TC Palm – COVID Experts: Good News Locally, But Florida Remains Hot Spot; India Troubling | Opinion

Laurence Reisman | 04 May, 2021

Florida vaccination rate lower

Then again, Florida, despite its large number of seniors, ranks only 36th in the nation among the percentage of residents fully vaccinated, at 29.86%, according to Becker’s Hospital Review. Nationally, 31.6% were fully vaccinated, with Maine first at 40.17% and Alabama last at 23.77%.

Florida has been a vaccine laggard before. From 2017-2020 it was last in the nation for the percentage of residents getting flu vaccines, 40.3%, the Naples Daily News reported.

Ramgopal and Dr. Gerald Pierone, chief medical officer and founding physician of Whole Family Health Center, with offices in Fort Pierce and Vero Beach, have noticed better conditions locally.

Pierone has a spreadsheet showing the COVID caseload the last week of April down as much as 83% since a peak the first week of January. The recent numbers are comparable to what was seen last June and July.

Volume is down based on the number of monoclonal antibody infusions his office has been doing to treat recently diagnosed older patients, he said.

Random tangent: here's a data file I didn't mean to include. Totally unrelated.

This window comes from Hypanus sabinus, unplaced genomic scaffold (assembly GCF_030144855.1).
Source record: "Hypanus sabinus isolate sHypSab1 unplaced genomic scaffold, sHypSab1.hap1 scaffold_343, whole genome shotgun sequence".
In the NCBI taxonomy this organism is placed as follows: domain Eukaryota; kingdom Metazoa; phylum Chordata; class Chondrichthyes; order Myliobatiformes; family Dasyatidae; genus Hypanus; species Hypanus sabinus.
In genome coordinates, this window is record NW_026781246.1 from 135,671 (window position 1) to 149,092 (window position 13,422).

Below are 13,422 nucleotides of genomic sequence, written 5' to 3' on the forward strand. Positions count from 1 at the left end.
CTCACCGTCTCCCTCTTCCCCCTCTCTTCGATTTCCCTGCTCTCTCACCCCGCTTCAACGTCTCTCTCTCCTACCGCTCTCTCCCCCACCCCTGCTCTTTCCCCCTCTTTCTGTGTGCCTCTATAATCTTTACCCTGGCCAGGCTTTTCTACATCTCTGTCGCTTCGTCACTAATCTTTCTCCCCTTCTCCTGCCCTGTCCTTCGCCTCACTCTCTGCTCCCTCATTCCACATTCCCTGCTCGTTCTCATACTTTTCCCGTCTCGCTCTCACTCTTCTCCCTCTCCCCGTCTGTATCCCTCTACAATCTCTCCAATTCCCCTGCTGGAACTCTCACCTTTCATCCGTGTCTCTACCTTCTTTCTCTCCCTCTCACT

“We were averaging two monoclonal antibody infusions a day in January, now it is about one every other day,” he said in an email. “This reflects the fewer cases in older people because of the vaccine rollout.”

Treasure Coast hospitalizations down

Ramgopal said he’s seeing a quarter of the number of hospitalized patients he saw at the peak. Now they’re younger, often less severe and unvaccinated.

“The good news is that cases are not going up in spite of the dominance of the B117 more transmissible variant in Florida,” Pierone said. “If you look at Canada you can see the impact of this variant and how they are suffering because of their vaccine delays.”

Fewer folks are interested in clinical trials at Pierone’s research facility, which has participated in trials for various COVID-19 treatments such as Camostat pills, inhaled interferon, intravenous and intramuscular monoclonal cocktails.

“Some don’t feel sick enough to bother, others are generally apprehensive about investigational options,” he said. “Others decline because of the possibility of receiving a placebo.”

Ramgopal’s office on Monday began recruiting patients to participate in trials of antiviral pills he said could be available by next year. He did not know which brand of medication a patient might receive.

Anyone interested in clinical trials can call Pierone’s office at 772-978-9556 or Ramgopal’s at 772-595-9830 (email:

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To make an appointment please call 1-877-345-WFHC (9342)

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